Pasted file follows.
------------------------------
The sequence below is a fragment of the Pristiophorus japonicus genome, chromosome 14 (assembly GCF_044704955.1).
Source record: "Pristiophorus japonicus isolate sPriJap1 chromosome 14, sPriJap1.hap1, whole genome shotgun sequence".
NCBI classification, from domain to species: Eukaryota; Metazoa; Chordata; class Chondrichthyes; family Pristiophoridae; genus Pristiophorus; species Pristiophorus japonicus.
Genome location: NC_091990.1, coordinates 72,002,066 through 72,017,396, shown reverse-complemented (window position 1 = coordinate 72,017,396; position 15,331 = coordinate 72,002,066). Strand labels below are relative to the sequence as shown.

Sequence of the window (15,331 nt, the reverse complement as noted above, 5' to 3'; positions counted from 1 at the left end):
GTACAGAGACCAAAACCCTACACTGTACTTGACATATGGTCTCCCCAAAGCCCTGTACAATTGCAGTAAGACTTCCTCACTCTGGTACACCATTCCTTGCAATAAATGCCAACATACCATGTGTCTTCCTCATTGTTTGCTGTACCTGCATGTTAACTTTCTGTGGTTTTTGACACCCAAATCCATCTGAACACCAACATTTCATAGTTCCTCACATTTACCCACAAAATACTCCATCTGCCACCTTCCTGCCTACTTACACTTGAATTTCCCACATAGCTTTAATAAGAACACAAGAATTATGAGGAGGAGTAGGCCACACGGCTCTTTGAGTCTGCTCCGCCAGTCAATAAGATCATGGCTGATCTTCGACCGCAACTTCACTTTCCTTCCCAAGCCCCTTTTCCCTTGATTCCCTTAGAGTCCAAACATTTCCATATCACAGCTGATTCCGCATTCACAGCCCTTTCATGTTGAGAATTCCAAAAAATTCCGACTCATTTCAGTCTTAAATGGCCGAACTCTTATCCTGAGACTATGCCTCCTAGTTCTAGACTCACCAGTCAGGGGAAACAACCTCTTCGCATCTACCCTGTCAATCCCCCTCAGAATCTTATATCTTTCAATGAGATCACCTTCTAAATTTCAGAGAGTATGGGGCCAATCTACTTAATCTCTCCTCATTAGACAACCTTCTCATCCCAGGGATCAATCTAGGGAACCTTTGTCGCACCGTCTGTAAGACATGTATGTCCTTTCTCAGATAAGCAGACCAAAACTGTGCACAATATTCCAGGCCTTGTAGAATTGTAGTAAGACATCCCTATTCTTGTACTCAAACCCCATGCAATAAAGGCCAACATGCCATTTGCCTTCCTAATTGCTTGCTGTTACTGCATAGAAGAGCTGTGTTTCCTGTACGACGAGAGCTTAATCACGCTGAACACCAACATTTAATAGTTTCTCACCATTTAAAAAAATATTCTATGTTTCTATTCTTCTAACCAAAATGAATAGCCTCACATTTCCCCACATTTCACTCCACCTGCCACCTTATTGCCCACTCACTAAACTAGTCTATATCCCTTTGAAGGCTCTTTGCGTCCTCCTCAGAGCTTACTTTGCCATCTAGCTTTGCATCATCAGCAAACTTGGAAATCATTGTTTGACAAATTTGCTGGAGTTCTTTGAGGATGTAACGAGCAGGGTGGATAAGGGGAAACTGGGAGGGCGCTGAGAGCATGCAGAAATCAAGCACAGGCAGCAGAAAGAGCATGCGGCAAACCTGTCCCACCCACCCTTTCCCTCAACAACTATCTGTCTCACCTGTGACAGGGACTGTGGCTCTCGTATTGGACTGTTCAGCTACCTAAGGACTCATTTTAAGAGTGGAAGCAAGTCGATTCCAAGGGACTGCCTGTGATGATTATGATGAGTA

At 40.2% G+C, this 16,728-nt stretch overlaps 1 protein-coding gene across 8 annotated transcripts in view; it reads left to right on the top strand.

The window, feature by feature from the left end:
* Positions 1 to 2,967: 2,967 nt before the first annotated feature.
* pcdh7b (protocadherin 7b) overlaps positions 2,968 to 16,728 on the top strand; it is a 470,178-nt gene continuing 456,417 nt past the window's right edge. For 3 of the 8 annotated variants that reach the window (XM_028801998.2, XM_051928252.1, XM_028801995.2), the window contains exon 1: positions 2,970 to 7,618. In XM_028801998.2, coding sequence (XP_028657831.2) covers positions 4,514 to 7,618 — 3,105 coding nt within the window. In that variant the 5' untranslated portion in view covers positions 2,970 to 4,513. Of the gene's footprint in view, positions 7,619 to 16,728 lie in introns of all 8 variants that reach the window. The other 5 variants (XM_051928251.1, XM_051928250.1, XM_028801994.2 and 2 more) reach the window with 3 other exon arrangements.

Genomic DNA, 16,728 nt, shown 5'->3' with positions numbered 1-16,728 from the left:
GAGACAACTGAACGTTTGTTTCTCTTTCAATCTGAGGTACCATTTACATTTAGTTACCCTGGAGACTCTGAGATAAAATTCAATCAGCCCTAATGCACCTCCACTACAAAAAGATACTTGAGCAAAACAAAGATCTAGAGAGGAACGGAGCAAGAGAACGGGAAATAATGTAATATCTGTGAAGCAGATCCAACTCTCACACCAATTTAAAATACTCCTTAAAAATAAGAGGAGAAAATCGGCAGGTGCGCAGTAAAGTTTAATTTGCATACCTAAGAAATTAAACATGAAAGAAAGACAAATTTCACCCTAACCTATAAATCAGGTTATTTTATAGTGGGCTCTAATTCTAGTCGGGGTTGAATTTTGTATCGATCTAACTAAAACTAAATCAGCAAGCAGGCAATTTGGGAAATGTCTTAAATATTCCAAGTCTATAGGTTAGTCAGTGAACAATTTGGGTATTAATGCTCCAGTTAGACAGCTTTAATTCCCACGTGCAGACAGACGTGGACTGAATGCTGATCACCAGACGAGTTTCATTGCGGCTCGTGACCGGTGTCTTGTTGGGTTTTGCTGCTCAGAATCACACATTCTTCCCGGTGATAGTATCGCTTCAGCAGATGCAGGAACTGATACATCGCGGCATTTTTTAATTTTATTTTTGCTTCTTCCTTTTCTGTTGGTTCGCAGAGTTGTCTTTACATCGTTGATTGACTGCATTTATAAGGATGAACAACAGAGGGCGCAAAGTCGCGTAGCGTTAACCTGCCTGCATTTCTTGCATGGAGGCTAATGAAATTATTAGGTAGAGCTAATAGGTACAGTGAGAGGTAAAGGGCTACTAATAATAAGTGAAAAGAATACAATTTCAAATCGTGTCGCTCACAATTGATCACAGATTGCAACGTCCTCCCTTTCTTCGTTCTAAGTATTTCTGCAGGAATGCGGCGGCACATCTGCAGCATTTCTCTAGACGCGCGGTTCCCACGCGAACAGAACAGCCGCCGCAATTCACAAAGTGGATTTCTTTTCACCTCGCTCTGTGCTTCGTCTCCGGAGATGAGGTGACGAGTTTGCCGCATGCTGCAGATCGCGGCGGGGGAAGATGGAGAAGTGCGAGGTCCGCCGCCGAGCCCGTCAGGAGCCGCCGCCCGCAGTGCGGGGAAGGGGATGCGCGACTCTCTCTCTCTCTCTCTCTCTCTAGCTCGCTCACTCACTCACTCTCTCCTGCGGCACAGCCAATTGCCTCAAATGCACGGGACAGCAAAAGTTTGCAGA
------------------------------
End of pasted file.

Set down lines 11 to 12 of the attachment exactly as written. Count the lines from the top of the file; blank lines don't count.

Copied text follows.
Genomic DNA, 16,728 nt, shown 5'->3' with positions numbered 1-16,728 from the left:
GAGACAACTGAACGTTTGTTTCTCTTTCAATCTGAGGTACCATTTACATTTAGTTACCCTGGAGACTCTGAGATAAAATTCAATCAGCCCTAATGCACCTCCACTACAAAAAGATACTTGAGCAAAACAAAGATCTAGAGAGGAACGGAGCAAGAGAACGGGAAATAATGTAATATCTGTGAAGCAGATCCAACTCTCACACCAATTTAAAATACTCCTTAAAAATAAGAGGAGAAAATCGGCAGGTGCGCAGTAAAGTTTAATTTGCATACCTAAGAAATTAAACATGAAAGAAAGACAAATTTCACCCTAACCTATAAATCAGGTTATTTTATAGTGGGCTCTAATTCTAGTCGGGGTTGAATTTTGTATCGATCTAACTAAAACTAAATCAGCAAGCAGGCAATTTGGGAAATGTCTTAAATATTCCAAGTCTATAGGTTAGTCAGTGAACAATTTGGGTATTAATGCTCCAGTTAGACAGCTTTAATTCCCACGTGCAGACAGACGTGGACTGAATGCTGATCACCAGACGAGTTTCATTGCGGCTCGTGACCGGTGTCTTGTTGGGTTTTGCTGCTCAGAATCACACATTCTTCCCGGTGATAGTATCGCTTCAGCAGATGCAGGAACTGATACATCGCGGCATTTTTTAATTTTATTTTTGCTTCTTCCTTTTCTGTTGGTTCGCAGAGTTGTCTTTACATCGTTGATTGACTGCATTTATAAGGATGAACAACAGAGGGCGCAAAGTCGCGTAGCGTTAACCTGCCTGCATTTCTTGCATGGAGGCTAATGAAATTATTAGGTAGAGCTAATAGGTACAGTGAGAGGTAAAGGGCTACTAATAATAAGTGAAAAGAATACAATTTCAAATCGTGTCGCTCACAATTGATCACAGATTGCAACGTCCTCCCTTTCTTCGTTCTAAGTATTTCTGCAGGAATGCGGCGGCACATCTGCAGCATTTCTCTAGACGCGCGGTTCCCACGCGAACAGAACAGCCGCCGCAATTCACAAAGTGGATTTCTTTTCACCTCGCTCTGTGCTTCGTCTCCGGAGATGAGGTGACGAGTTTGCCGCATGCTGCAGATCGCGGCGGGGGAAGATGGAGAAGTGCGAGGTCCGCCGCCGAGCCCGTCAGGAGCCGCCGCCCGCAGTGCGGGGAAGGGGATGCGCGACTCTCTCTCTCTCTCTCTCTCTCTAGCTCGCTCACTCACTCACTCTCTCCTGCGGCACAGCCAATTGCCTCAAATGCACGGGACAGCAAAAGTTTGCAGA